More often than not "plate three" was all me. But I had devised a way to make it look not so . . . so, piggish, I guess it would be called. You see, this third (and usually last) plate was where I'd show my altruistic side. It was the plate I'd add some "sharing" items. I'd get more of what I wanted for sure. But I would make sure to add on to what I liked a few items that I knew everyone else liked. Then I would offer them to the others at the table. Now, if they took them, fine. That was what I wanted to have happen anyway. But in the event that they were full, then guess what? Yep, all mine. How's that for working it all out? Pretty sweet if you ask me.

Now these meals would always--and I mean each and every time--end the same way.

My Aunt Lynda would go up for dessert.

Now this was a woman who was about 5'4" and usually pretty trim and fit. But when it came time for dessert at the Chinese restaurant she became a machine. Normally at these places they have a small bowl for the dessert. But my aunt went for the plates. Yes, the plates. She'd get a regular sized dinner plate and start scooping ice cream on it. Three, four, sometimes five scoops of ice cream and maybe a brownie or two to stop the melted stuff from getting too far away from the mountain in the middle. Top this all off with whipped cream and jimmies (don't ask me what kind of jimmies . . . there is only one kind of jimmies thank-you-very-much) and maybe a scoop of butterscotch pudding and she'd turn around and start walking back to the table.

I could hear the Spaghetti Western movie music as my aunt would approach the table to the sharp and ever-so-often judgmental eye of Judy, her big sister. I don't know why but my mom loved giving my aunt a hard time about how much ice cream she put on her plate. Each and every time she would say something about how maybe she should use a bowl next time or was she making some kind of ice cream birthday cake with it or . . . well, you get the picture.

My aunt would always just stare her in the eyes and say, "Judy, you leave me alone. You always do this to me. Just M.Y.O.B."

And my mom would laugh a little laugh and open her fortune cookie.

I'd enjoy the bottomless ice water until the check came and then I'd excuse myself to the bathroom like anyone would who is broke and out to dinner.

Then we'd go home in the same car, change into pajamas, and drift off to sleep.

And this is the end of my story today.

It's a happy story. It's a true story. It's one that always makes me smile.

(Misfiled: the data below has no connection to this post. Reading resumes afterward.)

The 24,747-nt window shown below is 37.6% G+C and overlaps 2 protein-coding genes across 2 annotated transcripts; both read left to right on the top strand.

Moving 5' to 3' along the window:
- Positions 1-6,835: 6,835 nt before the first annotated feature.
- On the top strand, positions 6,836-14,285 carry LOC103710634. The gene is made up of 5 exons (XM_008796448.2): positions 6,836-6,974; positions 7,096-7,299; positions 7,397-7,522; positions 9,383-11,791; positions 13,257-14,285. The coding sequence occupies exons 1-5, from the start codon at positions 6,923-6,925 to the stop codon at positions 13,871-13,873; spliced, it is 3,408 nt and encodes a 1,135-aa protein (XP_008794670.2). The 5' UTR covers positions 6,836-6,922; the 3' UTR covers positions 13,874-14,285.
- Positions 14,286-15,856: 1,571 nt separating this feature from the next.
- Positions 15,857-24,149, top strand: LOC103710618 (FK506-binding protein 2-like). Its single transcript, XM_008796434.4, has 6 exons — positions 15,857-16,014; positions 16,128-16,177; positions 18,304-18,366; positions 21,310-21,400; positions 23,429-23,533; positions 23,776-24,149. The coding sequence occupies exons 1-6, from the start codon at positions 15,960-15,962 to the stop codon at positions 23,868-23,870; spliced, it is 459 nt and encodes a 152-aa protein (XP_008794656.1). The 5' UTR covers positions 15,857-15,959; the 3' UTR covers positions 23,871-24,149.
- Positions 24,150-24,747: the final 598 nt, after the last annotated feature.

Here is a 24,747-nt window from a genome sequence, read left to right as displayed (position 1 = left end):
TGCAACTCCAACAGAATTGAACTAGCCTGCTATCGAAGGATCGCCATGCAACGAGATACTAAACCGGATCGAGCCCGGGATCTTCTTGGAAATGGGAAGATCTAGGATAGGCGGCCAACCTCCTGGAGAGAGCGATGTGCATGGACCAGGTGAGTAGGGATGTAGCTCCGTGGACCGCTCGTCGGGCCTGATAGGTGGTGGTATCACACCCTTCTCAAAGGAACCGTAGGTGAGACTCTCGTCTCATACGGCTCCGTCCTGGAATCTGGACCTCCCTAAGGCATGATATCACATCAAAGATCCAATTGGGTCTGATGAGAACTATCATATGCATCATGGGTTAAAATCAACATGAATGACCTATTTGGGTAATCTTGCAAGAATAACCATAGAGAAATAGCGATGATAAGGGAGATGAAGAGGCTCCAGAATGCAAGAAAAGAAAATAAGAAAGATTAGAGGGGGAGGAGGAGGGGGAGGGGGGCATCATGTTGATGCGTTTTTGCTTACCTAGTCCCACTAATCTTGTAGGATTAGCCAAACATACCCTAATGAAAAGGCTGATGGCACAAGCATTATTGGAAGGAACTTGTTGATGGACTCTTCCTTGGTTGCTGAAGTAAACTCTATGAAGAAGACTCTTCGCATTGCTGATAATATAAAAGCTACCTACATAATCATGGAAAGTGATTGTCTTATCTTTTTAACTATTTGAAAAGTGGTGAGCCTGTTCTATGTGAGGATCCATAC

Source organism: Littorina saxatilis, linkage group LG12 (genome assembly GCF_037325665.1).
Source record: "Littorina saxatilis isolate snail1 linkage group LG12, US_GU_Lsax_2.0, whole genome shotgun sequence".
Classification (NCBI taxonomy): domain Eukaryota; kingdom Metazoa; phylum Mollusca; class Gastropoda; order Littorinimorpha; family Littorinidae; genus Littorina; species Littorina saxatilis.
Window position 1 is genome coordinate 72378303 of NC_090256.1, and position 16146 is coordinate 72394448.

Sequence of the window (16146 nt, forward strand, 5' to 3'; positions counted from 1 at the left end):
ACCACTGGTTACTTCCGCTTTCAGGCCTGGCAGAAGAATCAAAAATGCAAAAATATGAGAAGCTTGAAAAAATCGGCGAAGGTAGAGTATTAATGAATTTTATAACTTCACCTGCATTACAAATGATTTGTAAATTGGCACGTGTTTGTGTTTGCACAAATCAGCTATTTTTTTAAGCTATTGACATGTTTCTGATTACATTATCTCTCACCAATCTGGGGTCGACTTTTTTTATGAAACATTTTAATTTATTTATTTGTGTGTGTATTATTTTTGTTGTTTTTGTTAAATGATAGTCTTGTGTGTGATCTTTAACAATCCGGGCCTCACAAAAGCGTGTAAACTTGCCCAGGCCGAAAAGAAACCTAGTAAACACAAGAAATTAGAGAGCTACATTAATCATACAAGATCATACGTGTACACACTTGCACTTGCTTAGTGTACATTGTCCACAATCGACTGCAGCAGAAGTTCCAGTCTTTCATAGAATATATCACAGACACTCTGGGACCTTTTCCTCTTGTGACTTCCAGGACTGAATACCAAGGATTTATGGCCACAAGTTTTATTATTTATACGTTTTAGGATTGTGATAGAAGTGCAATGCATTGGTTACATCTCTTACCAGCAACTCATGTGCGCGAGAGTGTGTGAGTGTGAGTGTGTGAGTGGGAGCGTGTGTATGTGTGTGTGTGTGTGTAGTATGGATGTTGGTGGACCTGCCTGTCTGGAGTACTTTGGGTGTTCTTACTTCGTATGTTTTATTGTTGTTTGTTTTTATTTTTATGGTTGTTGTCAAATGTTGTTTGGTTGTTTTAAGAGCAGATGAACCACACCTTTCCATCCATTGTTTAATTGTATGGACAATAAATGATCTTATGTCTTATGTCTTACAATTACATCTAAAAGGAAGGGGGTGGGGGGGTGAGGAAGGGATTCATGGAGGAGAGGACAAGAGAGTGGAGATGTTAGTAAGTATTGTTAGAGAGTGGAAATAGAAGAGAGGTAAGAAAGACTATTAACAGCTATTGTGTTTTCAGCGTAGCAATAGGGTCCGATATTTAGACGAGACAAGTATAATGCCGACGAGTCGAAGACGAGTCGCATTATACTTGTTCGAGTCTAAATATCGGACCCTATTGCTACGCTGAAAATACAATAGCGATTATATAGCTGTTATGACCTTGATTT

I've written too many of these things that end with a box of tissues.

My aunt hated sad stories, violent movies, tales of distrust or hardship or anything else that was upsetting. She told me that she had no room for fictitious bad news, that she had more than enough in real life. This became more evident towards her end. In fact, during her last few weeks alive she watched the TV Land channel almost exclusively. I heard the theme songs to Leave It To Beaver, Green Acres, I Love Lucy, and The Dick Van Dyke Show among others almost daily. It was like she was climbing back into the world of the 1950's--a time when she was a kid and nothing could hurt her too badly.

It's hard to believe it's been three years without her. We were just getting started on a new path together. She had gotten the chance that my mom never did: she got to see me clean and sober.

I wish she could have met my Jodi.

I wish she could see the home we've made.

I wish she would send me an article from the newspaper about a new health risk/antidote that might just apply to my life.

I wish I could see her coming back to the booth with that big ol' plate of ice cream piled high as a shoe box.

I wish, I wish, I wish.

Strange, now that I think of it. We got the check tonight but they never gave us a fortune cookie.

First time, I think, that's ever happened.

I'll just guess what it would have said and call it apropos.

Thanks for reading,


Dedicated to Lynda Jean Johnson 12/15/41-9/7/08

I would be remiss if I did not dedicate at least a portion of this post to the late Peeking Palace, formerly of Huttleston Ave. Fairhaven, MA which was closed as of last week when Jodi and I were looking to use a long forgotten about gift certificate.

Thanks for the good times, Peeking Palace. You sure were special.